Lean beef product remains controversial in the press, political leaders weigh inWritten by Christy Martinez
Iowa Gov. Terry Branstad, Kansas Gov. Sam Brownback, Texas Gov. Rick Perry, Nebraska Lt. Gov. Rick Sheehy and South Dakota Lt. Gov. Matt Michels toured the only Beef Products, Inc. plant presently in operation as demand for LFTB orders from groceries across the country have declined since the “pink slime” controversy began. In a press conference following the tour, Branstad compared the media interest in pink slime to the swine flu a few years ago, when pork consumption decreased largely because of consumers’ lack of knowledge about the topic.
Gary Acuff, director of the Center for Food Safety at Texas A&M University, has spoken to the use of ammonia in the LFTB process.
“Ammonia is not a necessary step, but is done to make the product safer,” he said, pointing to other consumer products with ammonia, including chocolate, coffee creamers and tofu. He said the beef industry is heavily invested in food safety and added the science-based process made use of as much beef as possible.
LFTB in Wyoming
“We have been getting so much publicity that it’s been incredibly time consuming to try to get the facts out,” says Wyoming Beef Council Executive Director Ann Wittmann of LFTB. “What we’re seeing in print is not very balanced, but what we’re seeing in social media is a little better. Part of that, I believe, is because the Masters of Beef Advocacy (MBA) program nationwide has been responding, and we have some great spokespeople nationally in both MBA and the scientific community who have done a good job of telling the real story.”
We’re doing everything we can to fight the fight and make sure the truth is out there, and we hope the truth and the science will prevail,” she adds.
Cattle futures on the defense
According to a CME Group report on April 2, cattle futures remain on the defensive, and they say one particularly troubling indicator is the weakness in the price of fat beef trimmings.
“We estimate that 50CL beef trim accounts as much as 10 percent of total beef on the carcass (using USDA cutting yields and taking the highest volume possible for each primal),” say the analysts. “In addition, packers generate another five to 10 percent as extra fat trim, and a good portion of this supply went into making LFTB and related products, as well as into rendering. We have seen a lot of estimates as to the supply of LFTB coming to market. Steiner estimates overall production at around 400 million pounds a year. Other estimates peg this supply at 500 million pounds a year.”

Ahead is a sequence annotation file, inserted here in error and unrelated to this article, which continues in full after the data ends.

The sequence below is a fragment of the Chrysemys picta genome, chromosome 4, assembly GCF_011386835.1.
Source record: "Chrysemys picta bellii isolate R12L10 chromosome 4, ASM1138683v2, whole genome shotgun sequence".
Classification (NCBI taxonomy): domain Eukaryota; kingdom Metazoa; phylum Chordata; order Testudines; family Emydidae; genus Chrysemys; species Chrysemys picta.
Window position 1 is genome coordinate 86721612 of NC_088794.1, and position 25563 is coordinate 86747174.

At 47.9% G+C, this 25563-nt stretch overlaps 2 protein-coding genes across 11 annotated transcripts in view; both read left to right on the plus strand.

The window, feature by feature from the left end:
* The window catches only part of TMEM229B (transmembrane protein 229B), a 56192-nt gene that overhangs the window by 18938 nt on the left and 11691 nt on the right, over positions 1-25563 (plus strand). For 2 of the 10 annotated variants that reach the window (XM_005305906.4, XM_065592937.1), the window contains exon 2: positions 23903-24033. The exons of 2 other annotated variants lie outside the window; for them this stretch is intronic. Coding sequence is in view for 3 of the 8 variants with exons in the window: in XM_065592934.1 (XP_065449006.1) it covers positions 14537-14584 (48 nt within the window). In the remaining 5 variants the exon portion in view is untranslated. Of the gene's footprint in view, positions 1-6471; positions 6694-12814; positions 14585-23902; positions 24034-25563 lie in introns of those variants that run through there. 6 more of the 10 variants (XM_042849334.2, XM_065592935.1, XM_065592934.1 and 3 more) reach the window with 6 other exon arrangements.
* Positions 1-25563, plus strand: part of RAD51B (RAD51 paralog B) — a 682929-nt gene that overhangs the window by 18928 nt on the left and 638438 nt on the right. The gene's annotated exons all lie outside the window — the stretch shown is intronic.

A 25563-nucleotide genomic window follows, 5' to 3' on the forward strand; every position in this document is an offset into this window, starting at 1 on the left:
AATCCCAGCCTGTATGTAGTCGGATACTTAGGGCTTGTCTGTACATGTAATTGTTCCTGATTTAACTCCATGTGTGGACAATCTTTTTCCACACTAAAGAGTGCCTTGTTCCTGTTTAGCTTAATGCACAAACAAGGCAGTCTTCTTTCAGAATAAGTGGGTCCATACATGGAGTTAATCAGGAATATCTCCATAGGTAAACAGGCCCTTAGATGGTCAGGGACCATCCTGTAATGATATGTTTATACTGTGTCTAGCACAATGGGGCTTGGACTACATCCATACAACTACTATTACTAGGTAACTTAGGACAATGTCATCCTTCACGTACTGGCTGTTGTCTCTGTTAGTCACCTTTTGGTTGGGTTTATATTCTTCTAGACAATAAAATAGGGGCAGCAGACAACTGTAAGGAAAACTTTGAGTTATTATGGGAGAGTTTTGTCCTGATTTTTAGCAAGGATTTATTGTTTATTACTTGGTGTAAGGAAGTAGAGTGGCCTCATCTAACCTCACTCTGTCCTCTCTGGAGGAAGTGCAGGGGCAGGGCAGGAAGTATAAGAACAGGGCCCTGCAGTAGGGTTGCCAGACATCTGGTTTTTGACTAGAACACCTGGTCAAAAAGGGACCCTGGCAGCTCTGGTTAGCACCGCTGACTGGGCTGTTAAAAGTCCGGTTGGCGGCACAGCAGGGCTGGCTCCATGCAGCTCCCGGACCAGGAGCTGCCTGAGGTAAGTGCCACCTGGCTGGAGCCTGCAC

The conversion rate of extra fat trim to LFTB is generally three to one, says CME Group, or it takes three pounds of fat trim to generate one pound of LFTB.
“If 75 percent of the production capacity of LFTB is lost due to the controversy, and this is a big ‘if’ at the moment, it would imply an additional 900 MM pounds of extra fat trimmings available. Some of this product will go into the 50CL supply or traded as extra fatty trim to be blended with leaner product and eventually become ground beef. A large portion will go back into rendering and trade at a discount to what it sold for in the past,” says CME Group.
Traders discount cattle
So how does this affect live cattle? In January and early February, before the heavy weights became apparent and before the controversy over LFTB, analysts were estimating fat beef trim prices for April and May at around $120 per hundredweight (cwt.). On March 30, 50CL beef was quoted at 73 cents per pound.
“This kind of difference translates into about $3.20/cwt. per head live. While we do not have prices for extra fat trim, it is fair to say that prices for this product are down sharply, as well. Traders have been discounting cattle futures based in part on the fact that trim values are weak and could stay weak. The removal of LFTB implies that packers now have to sell a good portion of the fat trim generated from the carcass at much lower prices, thus reducing cattle values,” notes CME Group.
What is a further concern for the market is that once Memorial Day passes, demand for fat beef trim going into hamburgers declines.
“With more fat trim around and weaker demand, we could see further downward pressure in the complex, hence the sharp decline in June futures,” note the analysts.
Impacts to consumer demand
Another factor that is a corollary of the LFTB story is the impact it could have on consumer demand.
“It is always hard to speculate how consumers will respond to specific issues,” says CME Group. “We think it is fair to assume that the longer the issue percolates in the press, the more significant the impact on demand. Different from E. coli, which is an issue that is known to consumers and about which they have been educated, the LFTB issues is new and until the consumer knows more about it, their final demand is unknown or unknowable.”
“The removal of LFTB from a number of retail and foodservice operations implies the need for another source of supply that will replace it,” they continue. “The extra supply can be found, but at significantly higher prices as some lean beef cuts will probably go in the grinder. The consumer will eventually get the supply of ground beef they need, it may cost more even if cattle are valued less.